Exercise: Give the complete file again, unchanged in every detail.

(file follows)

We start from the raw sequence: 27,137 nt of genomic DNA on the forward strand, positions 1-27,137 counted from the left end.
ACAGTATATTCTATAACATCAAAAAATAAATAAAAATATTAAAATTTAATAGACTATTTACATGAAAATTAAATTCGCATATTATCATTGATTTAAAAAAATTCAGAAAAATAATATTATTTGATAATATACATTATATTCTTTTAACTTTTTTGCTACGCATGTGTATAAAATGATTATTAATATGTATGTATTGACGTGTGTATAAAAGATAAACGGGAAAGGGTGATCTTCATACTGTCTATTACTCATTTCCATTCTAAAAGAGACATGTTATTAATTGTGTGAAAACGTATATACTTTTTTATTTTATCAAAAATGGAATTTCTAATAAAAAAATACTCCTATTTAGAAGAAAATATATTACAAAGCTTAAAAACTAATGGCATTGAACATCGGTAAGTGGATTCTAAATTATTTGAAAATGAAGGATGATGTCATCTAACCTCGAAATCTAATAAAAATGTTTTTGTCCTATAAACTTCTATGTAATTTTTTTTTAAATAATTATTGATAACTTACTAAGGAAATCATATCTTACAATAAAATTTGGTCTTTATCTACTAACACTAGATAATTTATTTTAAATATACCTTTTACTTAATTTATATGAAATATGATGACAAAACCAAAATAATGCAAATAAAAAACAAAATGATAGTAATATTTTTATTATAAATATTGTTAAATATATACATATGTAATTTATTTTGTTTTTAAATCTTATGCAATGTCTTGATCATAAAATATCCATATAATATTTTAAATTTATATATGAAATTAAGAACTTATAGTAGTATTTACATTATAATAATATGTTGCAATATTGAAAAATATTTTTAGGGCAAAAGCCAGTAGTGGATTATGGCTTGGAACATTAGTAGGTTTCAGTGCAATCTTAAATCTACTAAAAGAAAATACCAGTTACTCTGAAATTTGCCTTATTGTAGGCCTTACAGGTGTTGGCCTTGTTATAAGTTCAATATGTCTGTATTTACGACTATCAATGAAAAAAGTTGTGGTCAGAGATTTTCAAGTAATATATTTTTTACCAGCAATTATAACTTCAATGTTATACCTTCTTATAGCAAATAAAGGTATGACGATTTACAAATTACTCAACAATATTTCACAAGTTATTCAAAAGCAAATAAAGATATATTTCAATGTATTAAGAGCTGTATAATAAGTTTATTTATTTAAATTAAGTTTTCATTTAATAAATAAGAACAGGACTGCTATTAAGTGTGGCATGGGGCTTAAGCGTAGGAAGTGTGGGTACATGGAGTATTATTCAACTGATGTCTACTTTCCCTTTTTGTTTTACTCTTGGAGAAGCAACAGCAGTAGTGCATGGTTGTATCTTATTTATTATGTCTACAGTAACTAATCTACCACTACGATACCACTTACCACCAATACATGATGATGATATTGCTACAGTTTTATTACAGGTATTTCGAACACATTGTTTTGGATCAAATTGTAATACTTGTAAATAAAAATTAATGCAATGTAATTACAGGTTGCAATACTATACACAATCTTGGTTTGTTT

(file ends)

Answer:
We start from the raw sequence: 27,137 nt of genomic DNA on the forward strand, positions 1-27,137 counted from the left end.
ACAGTATATTCTATAACATCAAAAAATAAATAAAAATATTAAAATTTAATAGACTATTTACATGAAAATTAAATTCGCATATTATCATTGATTTAAAAAAATTCAGAAAAATAATATTATTTGATAATATACATTATATTCTTTTAACTTTTTTGCTACGCATGTGTATAAAATGATTATTAATATGTATGTATTGACGTGTGTATAAAAGATAAACGGGAAAGGGTGATCTTCATACTGTCTATTACTCATTTCCATTCTAAAAGAGACATGTTATTAATTGTGTGAAAACGTATATACTTTTTTATTTTATCAAAAATGGAATTTCTAATAAAAAAATACTCCTATTTAGAAGAAAATATATTACAAAGCTTAAAAACTAATGGCATTGAACATCGGTAAGTGGATTCTAAATTATTTGAAAATGAAGGATGATGTCATCTAACCTCGAAATCTAATAAAAATGTTTTTGTCCTATAAACTTCTATGTAATTTTTTTTTAAATAATTATTGATAACTTACTAAGGAAATCATATCTTACAATAAAATTTGGTCTTTATCTACTAACACTAGATAATTTATTTTAAATATACCTTTTACTTAATTTATATGAAATATGATGACAAAACCAAAATAATGCAAATAAAAAACAAAATGATAGTAATATTTTTATTATAAATATTGTTAAATATATACATATGTAATTTATTTTGTTTTTAAATCTTATGCAATGTCTTGATCATAAAATATCCATATAATATTTTAAATTTATATATGAAATTAAGAACTTATAGTAGTATTTACATTATAATAATATGTTGCAATATTGAAAAATATTTTTAGGGCAAAAGCCAGTAGTGGATTATGGCTTGGAACATTAGTAGGTTTCAGTGCAATCTTAAATCTACTAAAAGAAAATACCAGTTACTCTGAAATTTGCCTTATTGTAGGCCTTACAGGTGTTGGCCTTGTTATAAGTTCAATATGTCTGTATTTACGACTATCAATGAAAAAAGTTGTGGTCAGAGATTTTCAAGTAATATATTTTTTACCAGCAATTATAACTTCAATGTTATACCTTCTTATAGCAAATAAAGGTATGACGATTTACAAATTACTCAACAATATTTCACAAGTTATTCAAAAGCAAATAAAGATATATTTCAATGTATTAAGAGCTGTATAATAAGTTTATTTATTTAAATTAAGTTTTCATTTAATAAATAAGAACAGGACTGCTATTAAGTGTGGCATGGGGCTTAAGCGTAGGAAGTGTGGGTACATGGAGTATTATTCAACTGATGTCTACTTTCCCTTTTTGTTTTACTCTTGGAGAAGCAACAGCAGTAGTGCATGGTTGTATCTTATTTATTATGTCTACAGTAACTAATCTACCACTACGATACCACTTACCACCAATACATGATGATGATATTGCTACAGTTTTATTACAGGTATTTCGAACACATTGTTTTGGATCAAATTGTAATACTTGTAAATAAAAATTAATGCAATGTAATTACAGGTTGCAATACTATACACAATCTTGGTTTGTTT